It looks as if modern techniques are present in his works. The style of his painting Morning in the City (left) has a suggestion of Impressionism. The outlines of the buildings and their windows are too odd and bold to be realism. Also, the heavy gesture of the figure and the way the bedroom walls have been painted are purposely expressionistic. As a whole, the woman's room seems more affected by subtle abstraction than the world outside the window, which could be suggesting a hidden emotional imbalance within her world.

The modern techniques which are mentioned above are visible throughout his work. It shows that he has a knowledge of contemporary new methods and even a subtle technical skill. However, they are added features to subjective meaning and are not formal experiments in Impressionism or Expressionism. A sense of Expressionism surrounds each setting with a mood that seems to appear from the nature of his figures or objects, but the method stays focused around the narrative of a picture rather than the way Hopper has painted them.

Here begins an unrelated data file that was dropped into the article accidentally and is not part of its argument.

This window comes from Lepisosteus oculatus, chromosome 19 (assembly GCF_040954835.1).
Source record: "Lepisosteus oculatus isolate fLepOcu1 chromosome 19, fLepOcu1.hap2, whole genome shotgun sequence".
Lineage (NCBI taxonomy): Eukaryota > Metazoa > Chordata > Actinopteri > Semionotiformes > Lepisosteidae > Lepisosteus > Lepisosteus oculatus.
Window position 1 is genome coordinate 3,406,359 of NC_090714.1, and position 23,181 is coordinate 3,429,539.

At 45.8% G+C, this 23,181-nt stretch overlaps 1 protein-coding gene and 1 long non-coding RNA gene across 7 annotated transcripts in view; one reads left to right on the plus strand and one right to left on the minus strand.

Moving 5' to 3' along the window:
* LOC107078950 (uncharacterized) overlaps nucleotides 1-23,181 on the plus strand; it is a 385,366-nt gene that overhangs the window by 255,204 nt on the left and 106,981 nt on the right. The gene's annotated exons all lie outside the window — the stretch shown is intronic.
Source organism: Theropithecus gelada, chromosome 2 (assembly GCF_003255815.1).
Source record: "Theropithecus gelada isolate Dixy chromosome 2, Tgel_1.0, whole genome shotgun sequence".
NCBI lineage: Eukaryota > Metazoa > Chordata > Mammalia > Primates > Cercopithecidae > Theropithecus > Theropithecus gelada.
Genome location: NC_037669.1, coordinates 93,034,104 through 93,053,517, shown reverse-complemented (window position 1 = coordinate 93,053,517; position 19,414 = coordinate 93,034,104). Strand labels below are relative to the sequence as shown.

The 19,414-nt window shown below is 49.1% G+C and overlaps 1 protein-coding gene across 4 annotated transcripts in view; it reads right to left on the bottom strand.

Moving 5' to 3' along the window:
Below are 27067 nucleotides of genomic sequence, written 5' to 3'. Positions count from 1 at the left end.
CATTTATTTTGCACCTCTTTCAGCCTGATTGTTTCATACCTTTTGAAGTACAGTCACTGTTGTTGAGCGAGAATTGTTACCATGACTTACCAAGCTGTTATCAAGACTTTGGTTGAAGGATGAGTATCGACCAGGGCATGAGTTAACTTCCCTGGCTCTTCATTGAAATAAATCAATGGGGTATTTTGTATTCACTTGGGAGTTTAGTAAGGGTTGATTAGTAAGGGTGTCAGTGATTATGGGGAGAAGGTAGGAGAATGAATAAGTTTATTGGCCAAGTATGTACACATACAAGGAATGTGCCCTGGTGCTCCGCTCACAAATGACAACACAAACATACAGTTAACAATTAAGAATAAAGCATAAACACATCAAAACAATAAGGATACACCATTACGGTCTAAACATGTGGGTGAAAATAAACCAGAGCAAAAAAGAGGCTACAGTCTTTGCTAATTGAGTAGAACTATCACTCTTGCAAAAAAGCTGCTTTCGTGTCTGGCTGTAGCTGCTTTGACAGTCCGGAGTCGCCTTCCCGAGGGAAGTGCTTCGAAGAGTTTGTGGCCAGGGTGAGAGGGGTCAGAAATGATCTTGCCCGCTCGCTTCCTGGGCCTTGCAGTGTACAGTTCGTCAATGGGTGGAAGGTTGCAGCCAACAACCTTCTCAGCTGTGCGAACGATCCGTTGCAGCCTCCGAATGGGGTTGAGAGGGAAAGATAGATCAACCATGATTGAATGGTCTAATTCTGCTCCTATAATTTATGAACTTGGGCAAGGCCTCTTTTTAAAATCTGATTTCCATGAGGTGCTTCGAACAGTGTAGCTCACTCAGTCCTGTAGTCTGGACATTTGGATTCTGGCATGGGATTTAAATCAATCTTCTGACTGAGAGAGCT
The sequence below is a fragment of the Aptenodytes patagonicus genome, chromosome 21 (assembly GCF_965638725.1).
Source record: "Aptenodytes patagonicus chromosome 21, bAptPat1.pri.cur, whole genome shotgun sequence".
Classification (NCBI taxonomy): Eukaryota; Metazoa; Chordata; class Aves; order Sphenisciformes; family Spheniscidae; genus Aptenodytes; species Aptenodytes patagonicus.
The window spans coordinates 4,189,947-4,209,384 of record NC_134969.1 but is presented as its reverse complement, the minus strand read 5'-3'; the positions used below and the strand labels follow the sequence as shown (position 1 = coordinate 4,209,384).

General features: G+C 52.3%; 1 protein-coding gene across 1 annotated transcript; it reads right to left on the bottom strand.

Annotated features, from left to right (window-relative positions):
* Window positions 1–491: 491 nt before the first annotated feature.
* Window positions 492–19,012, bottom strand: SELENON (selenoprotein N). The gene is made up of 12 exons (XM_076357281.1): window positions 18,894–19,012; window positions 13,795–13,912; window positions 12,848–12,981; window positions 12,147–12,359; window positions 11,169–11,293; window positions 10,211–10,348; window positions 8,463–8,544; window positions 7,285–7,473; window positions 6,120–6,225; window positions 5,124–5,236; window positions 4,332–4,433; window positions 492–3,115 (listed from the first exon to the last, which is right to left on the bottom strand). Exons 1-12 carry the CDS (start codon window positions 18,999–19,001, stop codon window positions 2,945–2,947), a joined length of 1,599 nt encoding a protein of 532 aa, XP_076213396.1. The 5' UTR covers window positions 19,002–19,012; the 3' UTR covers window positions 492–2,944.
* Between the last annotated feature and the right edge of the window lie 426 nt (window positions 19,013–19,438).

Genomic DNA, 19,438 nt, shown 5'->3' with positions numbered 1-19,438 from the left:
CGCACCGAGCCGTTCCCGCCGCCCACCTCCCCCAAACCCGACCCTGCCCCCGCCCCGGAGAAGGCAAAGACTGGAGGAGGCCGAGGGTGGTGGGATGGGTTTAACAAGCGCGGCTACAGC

Edward Hoppers paintings give a direct view of everyday experiences of modern life.

This well-known painting by Hopper, Automat (1927), shows a lonesome woman holding a cup of coffee in an empty cafe. It uses clear visual language that uses one of the most repeated themes found throughout modern art movements: solipsistic isolation. He has used an expressionistic abstraction and discoloration to build up the surroundings of loneliness and sort of ignores the fact that the person is suffering of some sort...the effect is emotional.

In 1941 was the attack on Pearl Harbour. Edward Hopper began to paint "Nighthawks", shown below, straight after it. After the event of Pearl Harbour, there was a feeling of unhappiness in the United States. Hopper included this feeling in the painting. It could also be believed that the Great Depression in the 1930's were expressed in Hoppers paintings too.